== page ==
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The Nervous System Spinal Cord, Spinal Nerves


The Nervous System Spinal Cord, Spinal Nerves & Tracts Anatomy Chapters 14 & 15 The Spinal Cord Begins at foramen magnum, runs through vertebral foramen (spinal ... – PowerPoint PPT presentation

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Title: The Nervous System Spinal Cord, Spinal Nerves

The Nervous SystemSpinal Cord, Spinal Nerves
  • Anatomy Chapters 14 15

The Spinal Cord
  • Begins at foramen magnum, runs through vertebral
    foramen (spinal canal), ends at L2 vertebral
    level by forming conus medularis
  • The spinal cord (as well as the brain) is well
    protected by bones, CT membranes (meninges), and
    fluid (cerebrospinal fluid (CSF))

Meninges membranes that surround and protect
the CNS
  • Three layers
  • Dura mater
  • Arachnoid mater
  • Pia mater

Dura Mater tough, fibrous CT outer membrane
one layer thick around spinal cord with epidural
space external
Arachnoid mater spidery web-like middle
layer Pia Mater delicate, thin inner layer
Filum terminale - extension of pia mater extends
from tip of cord to coccyx to anchor cord in
place Denticulate ligaments - anchor cord
Subarachnoid space between arachnoid pia
mater contains cerebrospinal fluid (CSF) Lumbar
cistern area of subarachnoid space below the
conus medularis site for lumbar puncture
(spinal tap)
Spinal Cord Anatomy
  • Begins at foramen magnum ends at L2 vertebral
    level by forming conus medularis
  • Has 2 thickened areas-
  • cervical enlargement - supplies nerves to upper
  • lumbar enlargement - supplies nerves to lower

  • Made up of 31 spinal cord segments

Dorsal root ganglion (DRG)
Dorsal root
Ventral root
  • Each spinal cord segment has a pair of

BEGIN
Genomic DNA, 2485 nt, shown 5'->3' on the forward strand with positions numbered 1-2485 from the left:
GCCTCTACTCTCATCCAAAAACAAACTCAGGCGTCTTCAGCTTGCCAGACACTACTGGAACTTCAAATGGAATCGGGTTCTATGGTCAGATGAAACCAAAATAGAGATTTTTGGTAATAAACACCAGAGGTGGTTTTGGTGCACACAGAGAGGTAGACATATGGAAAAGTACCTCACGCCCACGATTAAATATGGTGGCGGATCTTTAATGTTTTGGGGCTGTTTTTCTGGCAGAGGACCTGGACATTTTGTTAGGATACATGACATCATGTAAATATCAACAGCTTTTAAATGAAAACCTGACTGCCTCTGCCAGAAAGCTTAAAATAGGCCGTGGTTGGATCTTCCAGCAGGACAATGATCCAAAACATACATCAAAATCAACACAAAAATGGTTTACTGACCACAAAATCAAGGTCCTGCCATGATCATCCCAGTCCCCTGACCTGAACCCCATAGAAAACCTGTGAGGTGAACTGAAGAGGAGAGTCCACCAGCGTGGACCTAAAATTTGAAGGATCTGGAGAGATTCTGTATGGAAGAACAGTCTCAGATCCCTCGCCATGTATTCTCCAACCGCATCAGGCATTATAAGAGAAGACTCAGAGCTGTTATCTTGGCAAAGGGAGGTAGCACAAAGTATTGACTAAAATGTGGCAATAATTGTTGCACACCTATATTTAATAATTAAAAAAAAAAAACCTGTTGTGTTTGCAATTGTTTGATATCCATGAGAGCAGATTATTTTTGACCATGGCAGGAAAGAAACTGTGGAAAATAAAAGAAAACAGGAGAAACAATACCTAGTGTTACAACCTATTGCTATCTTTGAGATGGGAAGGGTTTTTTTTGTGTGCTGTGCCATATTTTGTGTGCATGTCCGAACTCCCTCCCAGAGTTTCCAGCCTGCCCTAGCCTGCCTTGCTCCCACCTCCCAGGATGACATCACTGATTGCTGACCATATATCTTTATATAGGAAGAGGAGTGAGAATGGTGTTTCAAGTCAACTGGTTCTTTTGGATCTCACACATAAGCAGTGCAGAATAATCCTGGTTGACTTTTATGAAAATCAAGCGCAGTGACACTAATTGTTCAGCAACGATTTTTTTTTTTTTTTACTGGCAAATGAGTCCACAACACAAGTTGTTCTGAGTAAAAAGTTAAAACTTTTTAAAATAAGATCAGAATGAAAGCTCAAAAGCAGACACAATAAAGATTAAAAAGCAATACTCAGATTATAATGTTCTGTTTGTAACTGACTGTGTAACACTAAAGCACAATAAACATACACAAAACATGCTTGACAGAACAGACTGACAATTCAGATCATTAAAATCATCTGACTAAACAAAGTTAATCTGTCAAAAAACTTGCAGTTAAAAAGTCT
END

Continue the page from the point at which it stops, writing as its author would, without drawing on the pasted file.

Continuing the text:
• dorsal roots with their associated dorsal root
    ganglia (DRG)
  • ventral roots

  • Each dorsal root contains the axons of sensory
  • Each dorsal root ganglion contains the cell
    bodies of these sensory neurons
  • Each ventral root contains the axons of motor

The dorsal ventral roots of each segment come
together at the intervertebral foramen (IVF) to
form a mixed spinal nerve
Spinal Nerves
  • Part of the PNS
  • Contain both motor sensory fibers
  • 31 pair of nerves each nerve forms from union
    of dorsal/ventral root of spinal cord segment
    exits between vertebra at IVF
  • 8 pair cervical spinal nerves 1st cervical
    nerve exits between occipital bone C1, 8th
    cervical nerve exits the IVF between C7-T1
  • 12 pair thoracic spinal nerves
  • 5 pair lumbar nerves
  • 5 pair sacral nerves
  • 1 pair coccygeal nerves

Below the conus medularis, spinal nerves must
angle downward (in the subarachnoid space) before
exiting their IVF/sacral foramina. These spinal
nerves make up the cauda equina
Cauda equina
Sectional Anatomy of the Spinal cord
Gray commissure
The spinal cord has a narrow central canal
surrounded by horns of gray matter connected by
commissures. Gray matter horns contain sensory
motor nuclei (groups of cell bodies) glial
cells. Gray matter is surrounded by white matter
columns (aka funiculi) which are made up of
groups of myelinated axons creating organized
ascending descending tracts (aka fasciculi).
Tracts (Motor Sensory Pathways)(Chap. 15)
  • Groups of axons found in the white matter
    columns of the spinal cord that carry specific
  • Ascending tracts - carry sensory information up
    the spinal cord to areas of the brain (eventually
    terminating in cerebrum or cerebellum)
  • Descending tracts carry motor information from
    the brain down to specific levels of the spinal
    cord (eventually terminating on skeletal muscles)

Ascending Tracts
  • Three major groups of pathways transmit somatic
    sensory information originating from receptors,
    up the spinal cord to the brain
  • Spinothalamic tracts
  • Posterior column pathways
  • Spinocerebellar tracts

Spinothalamic tracts
Anterior spinothalamic tract (ASTT) crude touch
pressure Lateral spinothalamic tract (LSTT)
pain temperature
Posterior Column Pathways
  • Fasciculus cuneatus fasciculus gracilis